This was their daily routine. Sometimes fortune smiled on Bhikshu. On such occasions, he brought more rice and vegetables than was sufficient for one meal for himself and his wife. Then, the hearth was lit up for a second time and a second meal was cooked. If not, they had to be content with a single meal for the day, and passed their night in hunger, lamenting over their poverty.
This kind of life trudged along for several years. Finally, Bhikshu’s wife could no longer bear this existence and told her husband:
“My dearest Bhikshu, we have remained in this misery so long that death seems preferable than life. But the great Mahesvara will not take us to his abode until we have undergone the full punishment for all our past Karma in the form of extreme poverty. And as for yourself, you’ve never cared to learn anything by which you can earn an honourable livelihood. The only thing you seem to have studied in your younger days is unchchhavritti— the collection of alms. I beg you to go somewhere and return with some real education that gets us money.”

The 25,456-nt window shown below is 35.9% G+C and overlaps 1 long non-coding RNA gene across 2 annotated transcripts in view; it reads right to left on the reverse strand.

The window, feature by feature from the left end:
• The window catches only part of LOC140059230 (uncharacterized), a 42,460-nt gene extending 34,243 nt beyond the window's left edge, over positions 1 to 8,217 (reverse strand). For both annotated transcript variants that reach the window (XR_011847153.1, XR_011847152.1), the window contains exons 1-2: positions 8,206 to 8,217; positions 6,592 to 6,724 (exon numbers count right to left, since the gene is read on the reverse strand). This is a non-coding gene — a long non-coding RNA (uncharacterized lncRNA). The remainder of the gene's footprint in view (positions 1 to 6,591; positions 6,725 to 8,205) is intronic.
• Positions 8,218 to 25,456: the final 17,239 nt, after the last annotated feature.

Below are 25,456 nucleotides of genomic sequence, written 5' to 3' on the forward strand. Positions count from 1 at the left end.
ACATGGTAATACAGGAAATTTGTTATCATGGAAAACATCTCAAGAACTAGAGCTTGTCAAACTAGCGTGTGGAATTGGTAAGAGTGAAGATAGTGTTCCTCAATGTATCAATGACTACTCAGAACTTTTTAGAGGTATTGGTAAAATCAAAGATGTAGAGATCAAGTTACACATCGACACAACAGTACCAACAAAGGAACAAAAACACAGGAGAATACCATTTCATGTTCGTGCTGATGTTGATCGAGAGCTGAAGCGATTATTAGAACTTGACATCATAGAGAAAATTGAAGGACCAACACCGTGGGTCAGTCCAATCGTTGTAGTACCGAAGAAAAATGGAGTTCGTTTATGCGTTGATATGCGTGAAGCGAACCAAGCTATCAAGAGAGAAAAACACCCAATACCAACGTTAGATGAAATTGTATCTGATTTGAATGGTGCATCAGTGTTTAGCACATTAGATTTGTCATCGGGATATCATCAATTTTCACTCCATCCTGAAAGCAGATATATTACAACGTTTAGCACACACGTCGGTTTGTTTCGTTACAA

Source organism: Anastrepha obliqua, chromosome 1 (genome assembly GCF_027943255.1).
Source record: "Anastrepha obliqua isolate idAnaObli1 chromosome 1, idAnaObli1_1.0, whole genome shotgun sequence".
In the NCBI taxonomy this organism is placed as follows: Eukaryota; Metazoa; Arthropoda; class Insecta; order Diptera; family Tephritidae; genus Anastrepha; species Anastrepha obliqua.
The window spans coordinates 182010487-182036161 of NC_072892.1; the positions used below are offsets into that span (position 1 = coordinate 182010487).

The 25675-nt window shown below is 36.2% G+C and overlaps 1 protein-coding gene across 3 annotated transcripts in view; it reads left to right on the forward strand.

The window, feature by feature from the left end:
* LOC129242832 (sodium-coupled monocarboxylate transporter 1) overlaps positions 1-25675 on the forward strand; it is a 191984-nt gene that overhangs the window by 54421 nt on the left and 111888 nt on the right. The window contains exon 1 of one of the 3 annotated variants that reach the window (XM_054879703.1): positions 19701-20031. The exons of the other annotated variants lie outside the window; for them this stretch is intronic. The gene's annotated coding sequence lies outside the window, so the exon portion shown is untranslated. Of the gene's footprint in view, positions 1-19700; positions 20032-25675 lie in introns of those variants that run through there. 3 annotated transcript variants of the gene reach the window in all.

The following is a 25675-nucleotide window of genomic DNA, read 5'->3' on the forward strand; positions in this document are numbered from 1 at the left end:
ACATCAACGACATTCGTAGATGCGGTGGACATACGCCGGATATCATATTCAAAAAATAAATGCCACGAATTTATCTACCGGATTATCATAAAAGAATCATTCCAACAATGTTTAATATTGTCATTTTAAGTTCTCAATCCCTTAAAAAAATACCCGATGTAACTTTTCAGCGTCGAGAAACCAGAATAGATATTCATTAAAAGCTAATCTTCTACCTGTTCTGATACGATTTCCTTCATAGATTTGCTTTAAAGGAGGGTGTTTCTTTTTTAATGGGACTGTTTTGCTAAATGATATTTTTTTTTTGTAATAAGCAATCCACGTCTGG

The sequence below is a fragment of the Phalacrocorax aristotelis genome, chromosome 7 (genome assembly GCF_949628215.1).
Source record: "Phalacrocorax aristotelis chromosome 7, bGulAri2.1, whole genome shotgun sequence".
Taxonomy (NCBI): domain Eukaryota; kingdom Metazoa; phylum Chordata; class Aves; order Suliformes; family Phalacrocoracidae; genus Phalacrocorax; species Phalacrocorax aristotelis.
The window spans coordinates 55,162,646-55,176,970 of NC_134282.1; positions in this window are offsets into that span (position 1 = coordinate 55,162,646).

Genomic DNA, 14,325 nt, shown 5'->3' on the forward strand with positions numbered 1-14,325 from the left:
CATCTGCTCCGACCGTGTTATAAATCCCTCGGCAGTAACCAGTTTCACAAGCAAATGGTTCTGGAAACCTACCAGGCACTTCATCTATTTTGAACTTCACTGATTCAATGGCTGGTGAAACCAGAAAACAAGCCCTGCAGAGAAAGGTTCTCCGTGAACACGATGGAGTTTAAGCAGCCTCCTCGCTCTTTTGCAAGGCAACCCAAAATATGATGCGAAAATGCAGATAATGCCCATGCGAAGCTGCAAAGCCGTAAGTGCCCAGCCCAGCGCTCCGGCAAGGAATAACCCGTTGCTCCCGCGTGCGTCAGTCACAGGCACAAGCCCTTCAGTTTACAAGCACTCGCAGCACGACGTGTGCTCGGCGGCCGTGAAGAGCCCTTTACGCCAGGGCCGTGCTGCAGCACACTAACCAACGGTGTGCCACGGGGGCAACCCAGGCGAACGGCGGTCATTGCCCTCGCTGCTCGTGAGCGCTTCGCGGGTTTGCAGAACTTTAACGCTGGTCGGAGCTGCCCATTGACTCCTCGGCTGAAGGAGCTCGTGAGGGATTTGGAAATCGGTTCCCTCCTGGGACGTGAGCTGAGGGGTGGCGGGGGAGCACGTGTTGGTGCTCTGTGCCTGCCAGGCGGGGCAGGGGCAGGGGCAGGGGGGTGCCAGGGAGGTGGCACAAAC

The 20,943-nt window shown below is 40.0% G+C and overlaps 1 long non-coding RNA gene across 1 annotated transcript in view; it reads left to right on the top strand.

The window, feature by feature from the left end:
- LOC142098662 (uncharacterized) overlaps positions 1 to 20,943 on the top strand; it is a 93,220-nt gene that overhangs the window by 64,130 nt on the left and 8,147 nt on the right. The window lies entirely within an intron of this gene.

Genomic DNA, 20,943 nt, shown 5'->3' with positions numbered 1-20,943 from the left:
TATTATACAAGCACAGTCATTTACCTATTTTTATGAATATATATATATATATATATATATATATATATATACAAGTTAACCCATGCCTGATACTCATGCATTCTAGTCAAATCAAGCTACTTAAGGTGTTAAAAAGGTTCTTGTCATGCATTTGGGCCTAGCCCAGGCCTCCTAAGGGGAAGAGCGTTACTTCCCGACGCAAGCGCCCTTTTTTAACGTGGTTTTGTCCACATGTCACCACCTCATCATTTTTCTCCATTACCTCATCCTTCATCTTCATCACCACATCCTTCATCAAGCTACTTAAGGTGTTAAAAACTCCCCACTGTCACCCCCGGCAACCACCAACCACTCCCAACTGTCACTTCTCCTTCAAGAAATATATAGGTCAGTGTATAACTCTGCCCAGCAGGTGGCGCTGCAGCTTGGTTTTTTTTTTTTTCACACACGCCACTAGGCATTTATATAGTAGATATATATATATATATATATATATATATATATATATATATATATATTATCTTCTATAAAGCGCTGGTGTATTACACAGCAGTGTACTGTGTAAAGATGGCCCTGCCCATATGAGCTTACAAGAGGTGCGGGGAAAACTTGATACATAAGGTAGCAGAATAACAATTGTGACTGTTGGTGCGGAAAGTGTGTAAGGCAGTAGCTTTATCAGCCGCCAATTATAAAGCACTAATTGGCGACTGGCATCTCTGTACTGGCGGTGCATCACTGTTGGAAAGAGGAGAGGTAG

Bhikshu felt deeply ashamed when he heard these words. He resolved within himself to start the next morning in search of some knowledge to eke out an honourable living. His wife, too, did not cook all the rice he got that day, but reserved a portion to give him for his journey the following day.
Early next day when Bhikshu went for his bath, his wife awoke and bathing hastily in the well in her garden, cooked the remaining rice. She packed the food and kept it ready for him.
When Bhikshu returned home, he smiled at his wife for her kindness. He passed his left hand under the food bundle and placed it firmly on his left shoulder. His wife then ran out before him to see whether the omen was good. Then she spotted an old lady with a ghat (pot) full of freshly drawn water coming towards her.